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For many people, the polar vortex of the last week was a wake-up call to the unpredictable consequences of climate change. For many other people, the shocking consequences of the polar vortex opened their eyes to the very pressing need for criminal justice and prison reform in the United States.
It became public knowledge late last week that a federal prison in New York, Brooklyn’s Metropolitan Detention Center, did not have adequate heat, hot water, electricity, or warm food for the inmates. Although federal prison officials were quick to claim that conditions weren’t as bad as the public feared, state officials and representatives that toured the facility were horrified by the conditions inside, which included temperatures as low as 49 degrees Fahrenheit. Dozens of protesters crowded in the frigid temperatures outside the prison, some of them staying overnight to stand in solidarity with the individuals inside.
On January 5th, the prison lost power, which may have damaged certain systems. This caused issues with the heating around January 20th, which gave officials more than enough time to brace for the long-predicted polar vortex. With more than 1,600 people inside, the prison turned both dark and cold. Some of those inmates are not even convicts; they are still awaiting trials. Although the power was turned back on on Sunday, February 4th, the inmates here went days without proper services and care.
The events of the last week have made it very clear that most state governments and utilities programs do not have adequate infrastructure and safeguards in place for drastic temperature shifts that will likely occur with increasing frequency as climate change accelerates. This is concerning for everyone, as individuals risked their lives to drive to work and some people died at their jobs were on their college campuses.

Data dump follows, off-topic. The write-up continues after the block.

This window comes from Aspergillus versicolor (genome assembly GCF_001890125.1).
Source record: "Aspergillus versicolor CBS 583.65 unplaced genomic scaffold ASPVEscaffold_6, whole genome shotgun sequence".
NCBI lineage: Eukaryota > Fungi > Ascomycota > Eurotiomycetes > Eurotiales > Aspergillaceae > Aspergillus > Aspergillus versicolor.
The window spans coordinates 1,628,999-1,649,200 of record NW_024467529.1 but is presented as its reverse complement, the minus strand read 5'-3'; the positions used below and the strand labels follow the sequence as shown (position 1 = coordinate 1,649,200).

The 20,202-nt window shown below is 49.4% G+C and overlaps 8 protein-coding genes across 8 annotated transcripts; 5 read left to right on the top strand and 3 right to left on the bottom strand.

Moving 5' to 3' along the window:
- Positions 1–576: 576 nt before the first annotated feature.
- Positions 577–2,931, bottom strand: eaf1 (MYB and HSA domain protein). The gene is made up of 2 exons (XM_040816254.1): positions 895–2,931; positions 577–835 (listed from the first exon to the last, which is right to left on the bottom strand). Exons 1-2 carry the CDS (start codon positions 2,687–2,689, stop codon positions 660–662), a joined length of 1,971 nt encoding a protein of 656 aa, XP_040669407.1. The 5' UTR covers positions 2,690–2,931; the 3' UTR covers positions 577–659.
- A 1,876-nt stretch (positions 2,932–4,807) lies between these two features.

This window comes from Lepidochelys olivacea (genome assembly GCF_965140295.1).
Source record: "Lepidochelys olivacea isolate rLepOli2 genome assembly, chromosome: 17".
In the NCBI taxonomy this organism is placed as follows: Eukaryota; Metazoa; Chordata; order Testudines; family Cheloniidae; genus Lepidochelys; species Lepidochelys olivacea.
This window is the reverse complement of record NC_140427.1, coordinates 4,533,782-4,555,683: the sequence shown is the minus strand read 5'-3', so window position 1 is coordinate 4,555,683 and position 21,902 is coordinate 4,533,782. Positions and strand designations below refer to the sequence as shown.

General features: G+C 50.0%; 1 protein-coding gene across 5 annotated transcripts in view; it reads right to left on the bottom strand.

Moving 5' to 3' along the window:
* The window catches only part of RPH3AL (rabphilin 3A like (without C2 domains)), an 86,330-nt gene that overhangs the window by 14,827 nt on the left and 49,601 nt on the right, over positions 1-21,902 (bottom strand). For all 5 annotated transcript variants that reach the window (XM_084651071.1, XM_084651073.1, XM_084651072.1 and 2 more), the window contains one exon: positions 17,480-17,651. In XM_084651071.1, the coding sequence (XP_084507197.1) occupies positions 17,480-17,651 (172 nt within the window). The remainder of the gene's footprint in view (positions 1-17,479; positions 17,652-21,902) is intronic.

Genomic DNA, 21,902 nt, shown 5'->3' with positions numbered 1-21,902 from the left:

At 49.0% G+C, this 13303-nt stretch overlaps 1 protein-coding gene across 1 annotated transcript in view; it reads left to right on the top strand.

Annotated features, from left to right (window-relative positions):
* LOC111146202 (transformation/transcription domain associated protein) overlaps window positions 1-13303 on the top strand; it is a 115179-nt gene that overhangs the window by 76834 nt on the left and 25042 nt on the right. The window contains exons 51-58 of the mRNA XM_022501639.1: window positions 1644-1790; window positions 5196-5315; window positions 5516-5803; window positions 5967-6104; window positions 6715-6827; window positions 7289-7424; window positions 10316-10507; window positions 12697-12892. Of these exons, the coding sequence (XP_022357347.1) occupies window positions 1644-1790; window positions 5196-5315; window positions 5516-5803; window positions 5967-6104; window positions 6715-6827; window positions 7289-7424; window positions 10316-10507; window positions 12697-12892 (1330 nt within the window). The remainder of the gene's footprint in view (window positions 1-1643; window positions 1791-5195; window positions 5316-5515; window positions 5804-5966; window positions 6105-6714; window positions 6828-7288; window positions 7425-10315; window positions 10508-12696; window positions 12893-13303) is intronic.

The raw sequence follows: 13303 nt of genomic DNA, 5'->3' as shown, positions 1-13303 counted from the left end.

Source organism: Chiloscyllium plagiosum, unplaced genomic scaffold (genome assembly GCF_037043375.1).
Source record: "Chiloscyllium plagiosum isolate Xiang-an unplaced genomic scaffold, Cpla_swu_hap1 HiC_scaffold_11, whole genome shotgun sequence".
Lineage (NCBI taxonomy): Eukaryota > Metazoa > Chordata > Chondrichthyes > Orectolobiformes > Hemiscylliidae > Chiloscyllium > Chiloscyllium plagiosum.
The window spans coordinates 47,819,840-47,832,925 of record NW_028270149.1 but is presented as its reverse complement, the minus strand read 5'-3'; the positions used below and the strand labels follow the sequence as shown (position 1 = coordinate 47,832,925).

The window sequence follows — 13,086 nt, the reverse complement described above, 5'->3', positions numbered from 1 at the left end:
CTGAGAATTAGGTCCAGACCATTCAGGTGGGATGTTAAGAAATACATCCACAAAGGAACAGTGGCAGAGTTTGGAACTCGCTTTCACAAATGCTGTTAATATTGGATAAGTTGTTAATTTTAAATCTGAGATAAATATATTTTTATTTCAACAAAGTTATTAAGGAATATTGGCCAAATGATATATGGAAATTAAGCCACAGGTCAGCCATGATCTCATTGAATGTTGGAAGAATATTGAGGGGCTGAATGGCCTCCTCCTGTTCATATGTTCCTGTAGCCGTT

Unlike those individuals, whose deaths, while tragic, were the results of personal choices, the inmates in the New York facility could not call in sick to work, skip a day of school, stay home to avoid the cold, or otherwise control their exposure to the freezing temperatures and dangerous conditions. Because of their incarceration, those individuals were completely at the mercy of the federal government. The fire in the prison that impacted the heat and electrical systems also impacted the ability of the prison to shift to generator power. The federal government should have immediately taken steps to address the issue, regardless of the expense involved, especially when the heating issues began right before a massive, predicted, cold front moved over the East Coast.
It was heartening but also heartbreaking to see that the mayor of New York City had to force basic supplies, like blankets, generators, and hand warmers, on the prison. Although he did not technically have authority over the prison, he spoke up about the dignity and health of the inmates, which is something that the federal officials in charge of that prison did not seem very concerned about last week.
Although there are no reports of fatalities related to the conditions in the prison last week, the situation could have turned out very differently. Our country needs to seriously reevaluate the number of individuals we incarcerate. We also need to have a long, difficult conversation about the way that we treat our inmates and how we can better allocate resources to protect them and contribute to rehabilitation, rather than punishment, while they are under federal or state custody.
For previous Ladybud articles about prison, click here.